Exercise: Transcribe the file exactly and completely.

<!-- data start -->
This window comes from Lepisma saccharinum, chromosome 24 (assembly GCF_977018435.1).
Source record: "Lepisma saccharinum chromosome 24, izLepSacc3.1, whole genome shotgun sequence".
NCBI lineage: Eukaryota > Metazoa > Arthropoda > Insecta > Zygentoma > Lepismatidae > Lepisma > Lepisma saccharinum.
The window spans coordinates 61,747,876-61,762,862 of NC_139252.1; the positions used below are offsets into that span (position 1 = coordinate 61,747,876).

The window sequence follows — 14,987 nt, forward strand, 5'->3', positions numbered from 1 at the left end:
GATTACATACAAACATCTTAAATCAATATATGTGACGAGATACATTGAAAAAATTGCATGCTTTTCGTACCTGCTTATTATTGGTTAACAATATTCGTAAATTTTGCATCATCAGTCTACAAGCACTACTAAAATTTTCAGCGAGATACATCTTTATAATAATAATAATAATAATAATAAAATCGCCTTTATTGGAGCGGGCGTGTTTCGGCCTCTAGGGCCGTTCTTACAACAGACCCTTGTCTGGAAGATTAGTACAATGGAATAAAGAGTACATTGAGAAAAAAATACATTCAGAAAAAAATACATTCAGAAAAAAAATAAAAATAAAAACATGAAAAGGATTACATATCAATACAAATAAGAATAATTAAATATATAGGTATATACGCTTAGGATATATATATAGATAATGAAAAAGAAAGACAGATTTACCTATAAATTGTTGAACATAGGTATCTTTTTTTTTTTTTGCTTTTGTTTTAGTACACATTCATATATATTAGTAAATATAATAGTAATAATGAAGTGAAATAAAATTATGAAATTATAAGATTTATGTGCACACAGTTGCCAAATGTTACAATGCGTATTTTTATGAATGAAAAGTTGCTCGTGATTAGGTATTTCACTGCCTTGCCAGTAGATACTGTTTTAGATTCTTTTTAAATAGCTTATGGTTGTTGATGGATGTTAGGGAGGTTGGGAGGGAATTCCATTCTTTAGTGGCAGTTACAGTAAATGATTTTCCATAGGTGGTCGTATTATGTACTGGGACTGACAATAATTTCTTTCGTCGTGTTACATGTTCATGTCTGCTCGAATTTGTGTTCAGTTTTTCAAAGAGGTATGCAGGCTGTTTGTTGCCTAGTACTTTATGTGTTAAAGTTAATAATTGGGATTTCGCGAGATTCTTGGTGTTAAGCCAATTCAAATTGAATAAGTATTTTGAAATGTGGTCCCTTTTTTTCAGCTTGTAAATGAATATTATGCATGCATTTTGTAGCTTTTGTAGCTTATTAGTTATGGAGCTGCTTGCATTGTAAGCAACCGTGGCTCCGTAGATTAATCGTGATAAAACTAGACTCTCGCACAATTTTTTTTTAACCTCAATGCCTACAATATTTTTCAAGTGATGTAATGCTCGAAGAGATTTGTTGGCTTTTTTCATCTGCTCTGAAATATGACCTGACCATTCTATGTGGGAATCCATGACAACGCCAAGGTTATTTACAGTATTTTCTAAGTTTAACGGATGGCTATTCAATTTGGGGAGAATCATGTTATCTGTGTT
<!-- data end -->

This window comes from Lepisma saccharinum, chromosome 24 (assembly GCF_977018435.1).
Source record: "Lepisma saccharinum chromosome 24, izLepSacc3.1, whole genome shotgun sequence".
NCBI lineage: Eukaryota > Metazoa > Arthropoda > Insecta > Zygentoma > Lepismatidae > Lepisma > Lepisma saccharinum.
The window spans coordinates 61,747,876-61,762,862 of NC_139252.1; the positions used below are offsets into that span (position 1 = coordinate 61,747,876).

The window sequence follows — 14,987 nt, forward strand, 5'->3', positions numbered from 1 at the left end:
GATTACATACAAACATCTTAAATCAATATATGTGACGAGATACATTGAAAAAATTGCATGCTTTTCGTACCTGCTTATTATTGGTTAACAATATTCGTAAATTTTGCATCATCAGTCTACAAGCACTACTAAAATTTTCAGCGAGATACATCTTTATAATAATAATAATAATAATAATAAAATCGCCTTTATTGGAGCGGGCGTGTTTCGGCCTCTAGGGCCGTTCTTACAACAGACCCTTGTCTGGAAGATTAGTACAATGGAATAAAGAGTACATTGAGAAAAAAATACATTCAGAAAAAAATACATTCAGAAAAAAAATAAAAATAAAAACATGAAAAGGATTACATATCAATACAAATAAGAATAATTAAATATATAGGTATATACGCTTAGGATATATATATAGATAATGAAAAAGAAAGACAGATTTACCTATAAATTGTTGAACATAGGTATCTTTTTTTTTTTTTGCTTTTGTTTTAGTACACATTCATATATATTAGTAAATATAATAGTAATAATGAAGTGAAATAAAATTATGAAATTATAAGATTTATGTGCACACAGTTGCCAAATGTTACAATGCGTATTTTTATGAATGAAAAGTTGCTCGTGATTAGGTATTTCACTGCCTTGCCAGTAGATACTGTTTTAGATTCTTTTTAAATAGCTTATGGTTGTTGATGGATGTTAGGGAGGTTGGGAGGGAATTCCATTCTTTAGTGGCAGTTACAGTAAATGATTTTCCATAGGTGGTCGTATTATGTACTGGGACTGACAATAATTTCTTTCGTCGTGTTACATGTTCATGTCTGCTCGAATTTGTGTTCAGTTTTTCAAAGAGGTATGCAGGCTGTTTGTTGCCTAGTACTTTATGTGTTAAAGTTAATAATTGGGATTTCGCGAGATTCTTGGTGTTAAGCCAATTCAAATTGAATAAGTATTTTGAAATGTGGTCCCTTTTTTTCAGCTTGTAAATGAATATTATGCATGCATTTTGTAGCTTTTGTAGCTTATTAGTTATGGAGCTGCTTGCATTGTAAGCAACCGTGGCTCCGTAGATTAATCGTGATAAAACTAGACTCTCGCACAATTTTTTTTTAACCTCAATGCCTACAATATTTTTCAAGTGATGTAATGCTCGAAGAGATTTGTTGGCTTTTTTCATCTGCTCTGAAATATGACCTGACCATTCTATGTGGGAATCCATGACAACGCCAAGGTTATTTACAGTATTTTCTAAGTTTAACGGATGGCTATTCAATTTGGGGAGAATCATGTTATCTGTGTT